Jan. 11 (Bloomberg) -- Chrysler Group LLC’s credit rating was raised one grade yesterday to BB- by Standard & Poor’s Corp., after majority owner Fiat SpA reached a deal to acquire the rest of the U.S. carmaker.
Fiat said on Jan. 1 that it will acquire the final 41.5 percent of Chrysler from a United Auto Workers health-care trust for $4.35 billion. S&P said it increased Chrysler’s rating from B+ to BB-, three levels below investment grade, because it will be a Fiat subsidiary once the acquisition closes.
Fiat Chief Executive Officer Sergio Marchionne has revived Chrysler, which he also leads, from its bankruptcy in 2009 with 45 straight monthly sales gains on the back of successful new autos, including the Jeep Grand Cherokee, the Jeep Cherokee and the Ram 1500 pickup.
“We now assess Chrysler as a ‘core’ subsidiary of Fiat under our group rating methodology and, therefore, have made equal the ratings on both entities,” S&P said in a statement.
A merger should tighten cooperation between Fiat’s Alfa Romeo and Maserati brands and the Chrysler, Dodge and Jeep nameplates. Fiat plans to invest as much as 9 billion euros ($12.3 billion) to revive underused Italian factories to stem losses in Europe. That plan depends on Fiat’s access to Chrysler’s $12 billion cash.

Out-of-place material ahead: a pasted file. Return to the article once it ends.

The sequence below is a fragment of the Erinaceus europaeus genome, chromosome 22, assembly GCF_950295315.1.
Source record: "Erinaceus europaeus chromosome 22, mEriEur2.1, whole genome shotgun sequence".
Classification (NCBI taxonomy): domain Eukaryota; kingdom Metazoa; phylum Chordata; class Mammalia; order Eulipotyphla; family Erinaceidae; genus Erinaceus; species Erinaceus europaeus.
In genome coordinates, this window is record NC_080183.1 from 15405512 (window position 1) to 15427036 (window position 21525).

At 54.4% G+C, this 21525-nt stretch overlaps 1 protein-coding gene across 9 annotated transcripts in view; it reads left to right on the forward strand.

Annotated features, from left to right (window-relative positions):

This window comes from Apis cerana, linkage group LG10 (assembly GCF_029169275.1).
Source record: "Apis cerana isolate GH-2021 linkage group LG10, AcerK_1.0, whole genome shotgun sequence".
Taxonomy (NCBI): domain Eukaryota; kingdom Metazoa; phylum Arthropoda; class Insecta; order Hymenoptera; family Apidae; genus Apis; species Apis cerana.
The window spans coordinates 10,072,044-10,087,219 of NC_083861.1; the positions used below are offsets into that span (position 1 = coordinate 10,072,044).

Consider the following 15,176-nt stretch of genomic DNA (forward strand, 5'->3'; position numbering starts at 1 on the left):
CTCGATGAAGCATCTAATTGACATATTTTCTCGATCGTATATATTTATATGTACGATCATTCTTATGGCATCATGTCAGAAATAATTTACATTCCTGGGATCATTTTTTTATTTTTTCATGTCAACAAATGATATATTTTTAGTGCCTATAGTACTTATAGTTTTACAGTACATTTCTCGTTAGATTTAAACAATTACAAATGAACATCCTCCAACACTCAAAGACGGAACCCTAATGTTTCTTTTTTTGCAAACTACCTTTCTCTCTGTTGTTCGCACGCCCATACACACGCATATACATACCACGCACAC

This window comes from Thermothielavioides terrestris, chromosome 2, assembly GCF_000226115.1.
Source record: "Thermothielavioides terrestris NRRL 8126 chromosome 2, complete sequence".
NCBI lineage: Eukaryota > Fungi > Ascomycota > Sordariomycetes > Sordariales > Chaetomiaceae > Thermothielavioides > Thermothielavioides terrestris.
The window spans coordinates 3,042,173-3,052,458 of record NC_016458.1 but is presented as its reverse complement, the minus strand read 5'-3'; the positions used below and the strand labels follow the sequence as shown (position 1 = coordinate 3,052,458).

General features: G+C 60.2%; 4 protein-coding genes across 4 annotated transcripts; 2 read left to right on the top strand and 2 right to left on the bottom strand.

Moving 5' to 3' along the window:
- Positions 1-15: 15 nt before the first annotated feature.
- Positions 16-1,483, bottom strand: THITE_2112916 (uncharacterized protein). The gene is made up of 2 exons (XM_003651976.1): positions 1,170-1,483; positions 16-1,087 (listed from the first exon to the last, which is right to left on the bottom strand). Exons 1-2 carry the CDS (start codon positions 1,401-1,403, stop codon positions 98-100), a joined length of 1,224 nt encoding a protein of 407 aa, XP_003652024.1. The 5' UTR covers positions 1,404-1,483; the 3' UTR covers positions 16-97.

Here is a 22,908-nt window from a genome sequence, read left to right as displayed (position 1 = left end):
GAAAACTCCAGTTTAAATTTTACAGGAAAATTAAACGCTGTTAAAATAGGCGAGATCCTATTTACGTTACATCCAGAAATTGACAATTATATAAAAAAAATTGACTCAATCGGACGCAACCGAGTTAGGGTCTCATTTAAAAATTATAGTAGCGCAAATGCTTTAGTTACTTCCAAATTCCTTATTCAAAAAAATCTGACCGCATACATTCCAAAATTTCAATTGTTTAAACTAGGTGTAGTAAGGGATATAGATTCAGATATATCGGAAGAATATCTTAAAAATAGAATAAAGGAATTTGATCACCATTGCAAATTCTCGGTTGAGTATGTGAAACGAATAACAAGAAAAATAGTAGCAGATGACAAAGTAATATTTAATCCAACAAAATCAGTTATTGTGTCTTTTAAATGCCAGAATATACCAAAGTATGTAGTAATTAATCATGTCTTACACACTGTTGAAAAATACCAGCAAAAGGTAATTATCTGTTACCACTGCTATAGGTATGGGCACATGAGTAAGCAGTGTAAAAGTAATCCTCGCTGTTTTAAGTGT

Chrysler and Fiat together delivered 4 million vehicles worldwide in 2012. That compares with 9.07 million vehicles sold by Wolfsburg, Germany-based Volkswagen AG, 9.3 million by General Motors Co. and 9.75 million by Japanese competitor Toyota Motor Corp., according to Bloomberg Industries data. Marchionne estimated in June that a merged Fiat and Chrysler will rank seventh in global deliveries.
Fiat already relies on Chrysler to sustain profit amid losses in Europe, where the car market has fallen to a two- decade low. Group net income, including minority holdings, totaled 1.41 billion euros in 2012. Without Chrysler, Fiat would have posted a 1.04 billion-euro loss.
Fiat has said it expects to close its acquisition of the rest of Chrysler on or before Jan. 20. S&P affirmed its rating on Fiat earlier.
--Editors: Niamh Ring, Stephen West